Digital trade reshaping opportunities for Singaporean businesses in the global economy

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Stripe has published a report exploring how digital trade is reshaping the global economy. It finds that consumers and businesses are optimistic about the globalized economy, with businesses looking to expand into new international markets, and consumers increasingly willing to purchase cross-border goods and services online.

The report draws on aggregated transaction data from the Stripe platform as well as surveys with 1,700 business leaders and 11,500 consumers across nine global markets: Australia, France, Germany, Ireland, Japan, Mexico, Singapore, the UK, and the US. It demonstrates how technology is diversifying international trade routes and creating greater access to the global economy for businesses of all sizes in Singapore.

Key findings from the report include:

Businesses and consumers are optimistic about the globalized economy

Despite macroeconomic challenges, both businesses and consumers are optimistic about buying and selling more outside of Singapore. Eighty-four percent of businesses are planning to expand into other countries within the next two years, while thirty percent expect more than 75% growth internationally over the next five years.

While the road to international success is nuanced, and the hyper-localized market expansion strategies needed to achieve this growth will not be easy to create or implement, businesses in Singapore feel there are fewer restrictions on how they operate today compared to the past.

Fifty-nine percent think it is easier to run an international business today than it was five years ago. Only 25% find it harder to do so. This optimism and openness about the global economy also extends to consumers. Eighty-four percent of Singaporeans are now open to buying physical goods cross-border, while 74% are open to buying digital services.

Digital trade is creating greater access to the global economy

Digital exports are leveling the playing field and allowing businesses of all sizes—from “single-person multinationals” to large and predominantly offline traditional enterprises—to access global markets.

Globally, eighty-one percent of sole proprietor businesses now sell internationally, heralding the rise of single-person multinationals. Eighteen percent of these sell to more than 11 global markets. At the other end of the business spectrum, large traditional enterprises—often with thousands of employees—are also leaning into cross-border expansion. From 2021 to 2022, there was a 61% growth in Singaporean enterprises selling internationally via digital channels on Stripe.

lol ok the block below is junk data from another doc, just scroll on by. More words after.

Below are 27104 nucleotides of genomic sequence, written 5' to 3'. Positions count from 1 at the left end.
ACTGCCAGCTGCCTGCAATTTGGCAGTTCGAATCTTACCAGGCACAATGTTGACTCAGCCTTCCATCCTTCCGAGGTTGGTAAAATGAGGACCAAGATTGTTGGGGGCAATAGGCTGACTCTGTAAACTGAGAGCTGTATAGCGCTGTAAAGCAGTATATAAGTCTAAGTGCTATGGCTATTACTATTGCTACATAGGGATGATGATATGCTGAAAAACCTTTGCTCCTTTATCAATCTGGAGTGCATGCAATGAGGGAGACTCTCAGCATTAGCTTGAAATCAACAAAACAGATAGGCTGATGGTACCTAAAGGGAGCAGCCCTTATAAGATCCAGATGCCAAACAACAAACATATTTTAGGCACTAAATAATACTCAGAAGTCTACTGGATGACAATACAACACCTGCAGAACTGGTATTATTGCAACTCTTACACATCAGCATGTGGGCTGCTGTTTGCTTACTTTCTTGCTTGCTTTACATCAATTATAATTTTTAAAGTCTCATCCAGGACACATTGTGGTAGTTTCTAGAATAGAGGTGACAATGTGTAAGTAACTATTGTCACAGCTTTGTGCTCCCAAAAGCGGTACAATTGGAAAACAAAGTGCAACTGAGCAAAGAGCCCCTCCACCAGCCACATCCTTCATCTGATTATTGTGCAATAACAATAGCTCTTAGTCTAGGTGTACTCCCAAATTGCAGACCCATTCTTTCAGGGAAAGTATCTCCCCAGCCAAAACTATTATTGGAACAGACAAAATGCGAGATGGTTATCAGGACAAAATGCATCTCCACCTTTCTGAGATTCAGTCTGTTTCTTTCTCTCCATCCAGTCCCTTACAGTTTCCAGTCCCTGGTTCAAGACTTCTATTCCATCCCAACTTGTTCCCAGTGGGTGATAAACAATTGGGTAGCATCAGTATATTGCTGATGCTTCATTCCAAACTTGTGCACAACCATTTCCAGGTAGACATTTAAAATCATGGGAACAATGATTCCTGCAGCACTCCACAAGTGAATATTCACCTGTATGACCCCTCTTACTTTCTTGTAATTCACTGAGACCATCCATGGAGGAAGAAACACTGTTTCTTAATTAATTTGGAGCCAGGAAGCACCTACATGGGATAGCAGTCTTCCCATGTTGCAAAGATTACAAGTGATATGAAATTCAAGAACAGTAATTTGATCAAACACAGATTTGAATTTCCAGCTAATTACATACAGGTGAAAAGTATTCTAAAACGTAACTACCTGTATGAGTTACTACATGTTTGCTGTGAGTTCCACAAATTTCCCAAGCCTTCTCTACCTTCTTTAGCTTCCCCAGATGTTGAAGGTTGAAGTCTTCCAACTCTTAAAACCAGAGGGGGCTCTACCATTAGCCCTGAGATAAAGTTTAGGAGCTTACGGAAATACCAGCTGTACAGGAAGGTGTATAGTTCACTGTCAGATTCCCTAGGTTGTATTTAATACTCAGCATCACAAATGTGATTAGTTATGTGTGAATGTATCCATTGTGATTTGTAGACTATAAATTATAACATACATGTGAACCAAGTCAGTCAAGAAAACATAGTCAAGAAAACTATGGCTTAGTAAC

Globally, fifty percent of enterprises plan to expand further internationally in the next two years. Traditional, offline industries—such as education—are also transforming in a digitized global economy. Eighty-eight percent of education businesses around the world sell internationally today, and 70% plan to expand further internationally in the next two years.

Digital trade is creating more diversified international trade routes

Economic infrastructure for the internet means that businesses can participate in global trade, regardless of where they’re located. However, most businesses have barely begun to tap this potential.

While many of the fastest-growing digital export routes are between neighboring countries, there are striking exceptions. Ireland is the fastest-growing digital export destination for both Australia and the UK. Germany is the fastest-growing digital export destination for both the US and France. The fastest growing digital export market for Singaporean businesses is Japan, with 60 percent year-on-year growth from 2021 to 2022.

The overall geographic scale of digital export routes is also broadening for all countries analyzed in the report. Based on Stripe transaction data from 2022, the top five digital export markets for Australia, Mexico, Singapore, the US, and the UK stretch to three continents. For Singaporean businesses, the top 5 digital export markets in 2023 are the United States, Australia, the United Kingdom, Malaysia, and Japan.

“Digital trade is creating opportunities for businesses to expand their total addressable markets, but success never comes easily,” said Mike Clayville, chief customer officer at Stripe. “Businesses need simple financial infrastructure that just works, no matter where they sell to. Our findings show businesses are increasingly taking advantage of this potential—and that’s something to celebrate.”